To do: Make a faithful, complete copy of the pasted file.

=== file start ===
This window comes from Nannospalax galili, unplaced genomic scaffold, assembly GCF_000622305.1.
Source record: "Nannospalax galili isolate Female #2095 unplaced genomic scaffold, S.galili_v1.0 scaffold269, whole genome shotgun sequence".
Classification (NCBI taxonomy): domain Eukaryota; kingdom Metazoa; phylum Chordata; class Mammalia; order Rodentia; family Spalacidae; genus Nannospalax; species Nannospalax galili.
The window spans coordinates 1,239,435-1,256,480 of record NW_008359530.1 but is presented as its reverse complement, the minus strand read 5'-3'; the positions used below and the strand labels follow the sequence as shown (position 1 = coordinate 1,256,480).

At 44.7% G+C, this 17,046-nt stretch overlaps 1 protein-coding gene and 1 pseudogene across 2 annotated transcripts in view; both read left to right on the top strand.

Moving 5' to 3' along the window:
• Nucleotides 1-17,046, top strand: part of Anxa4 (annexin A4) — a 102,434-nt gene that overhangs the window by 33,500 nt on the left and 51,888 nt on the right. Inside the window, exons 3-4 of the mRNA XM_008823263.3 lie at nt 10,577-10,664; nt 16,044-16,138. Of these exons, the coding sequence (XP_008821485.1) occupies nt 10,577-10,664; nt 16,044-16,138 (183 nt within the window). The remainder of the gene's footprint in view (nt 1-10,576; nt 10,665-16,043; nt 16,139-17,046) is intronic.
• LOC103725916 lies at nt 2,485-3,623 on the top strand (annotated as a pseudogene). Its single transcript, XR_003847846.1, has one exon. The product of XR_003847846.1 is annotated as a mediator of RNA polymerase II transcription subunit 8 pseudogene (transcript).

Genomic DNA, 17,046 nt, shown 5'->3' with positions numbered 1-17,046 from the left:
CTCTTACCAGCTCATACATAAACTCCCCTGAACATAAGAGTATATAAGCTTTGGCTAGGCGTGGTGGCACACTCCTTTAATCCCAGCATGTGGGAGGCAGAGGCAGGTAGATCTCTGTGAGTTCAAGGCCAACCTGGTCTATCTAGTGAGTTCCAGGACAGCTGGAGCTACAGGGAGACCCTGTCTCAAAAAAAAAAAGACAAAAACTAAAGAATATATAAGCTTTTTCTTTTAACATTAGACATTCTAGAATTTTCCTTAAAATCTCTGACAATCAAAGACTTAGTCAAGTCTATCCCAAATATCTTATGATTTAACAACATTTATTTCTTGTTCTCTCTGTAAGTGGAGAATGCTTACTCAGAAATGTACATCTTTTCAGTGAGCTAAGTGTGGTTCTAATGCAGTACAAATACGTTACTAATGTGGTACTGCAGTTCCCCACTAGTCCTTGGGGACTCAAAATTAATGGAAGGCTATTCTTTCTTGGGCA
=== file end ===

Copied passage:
This window comes from Nannospalax galili, unplaced genomic scaffold, assembly GCF_000622305.1.
Source record: "Nannospalax galili isolate Female #2095 unplaced genomic scaffold, S.galili_v1.0 scaffold269, whole genome shotgun sequence".
Classification (NCBI taxonomy): domain Eukaryota; kingdom Metazoa; phylum Chordata; class Mammalia; order Rodentia; family Spalacidae; genus Nannospalax; species Nannospalax galili.
The window spans coordinates 1,239,435-1,256,480 of record NW_008359530.1 but is presented as its reverse complement, the minus strand read 5'-3'; the positions used below and the strand labels follow the sequence as shown (position 1 = coordinate 1,256,480).

At 44.7% G+C, this 17,046-nt stretch overlaps 1 protein-coding gene and 1 pseudogene across 2 annotated transcripts in view; both read left to right on the top strand.

Moving 5' to 3' along the window:
• Nucleotides 1-17,046, top strand: part of Anxa4 (annexin A4) — a 102,434-nt gene that overhangs the window by 33,500 nt on the left and 51,888 nt on the right. Inside the window, exons 3-4 of the mRNA XM_008823263.3 lie at nt 10,577-10,664; nt 16,044-16,138. Of these exons, the coding sequence (XP_008821485.1) occupies nt 10,577-10,664; nt 16,044-16,138 (183 nt within the window). The remainder of the gene's footprint in view (nt 1-10,576; nt 10,665-16,043; nt 16,139-17,046) is intronic.
• LOC103725916 lies at nt 2,485-3,623 on the top strand (annotated as a pseudogene). Its single transcript, XR_003847846.1, has one exon. The product of XR_003847846.1 is annotated as a mediator of RNA polymerase II transcription subunit 8 pseudogene (transcript).

Genomic DNA, 17,046 nt, shown 5'->3' with positions numbered 1-17,046 from the left:
CTCTTACCAGCTCATACATAAACTCCCCTGAACATAAGAGTATATAAGCTTTGGCTAGGCGTGGTGGCACACTCCTTTAATCCCAGCATGTGGGAGGCAGAGGCAGGTAGATCTCTGTGAGTTCAAGGCCAACCTGGTCTATCTAGTGAGTTCCAGGACAGCTGGAGCTACAGGGAGACCCTGTCTCAAAAAAAAAAAGACAAAAACTAAAGAATATATAAGCTTTTTCTTTTAACATTAGACATTCTAGAATTTTCCTTAAAATCTCTGACAATCAAAGACTTAGTCAAGTCTATCCCAAATATCTTATGATTTAACAACATTTATTTCTTGTTCTCTCTGTAAGTGGAGAATGCTTACTCAGAAATGTACATCTTTTCAGTGAGCTAAGTGTGGTTCTAATGCAGTACAAATACGTTACTAATGTGGTACTGCAGTTCCCCACTAGTCCTTGGGGACTCAAAATTAATGGAAGGCTATTCTTTCTTGGGCA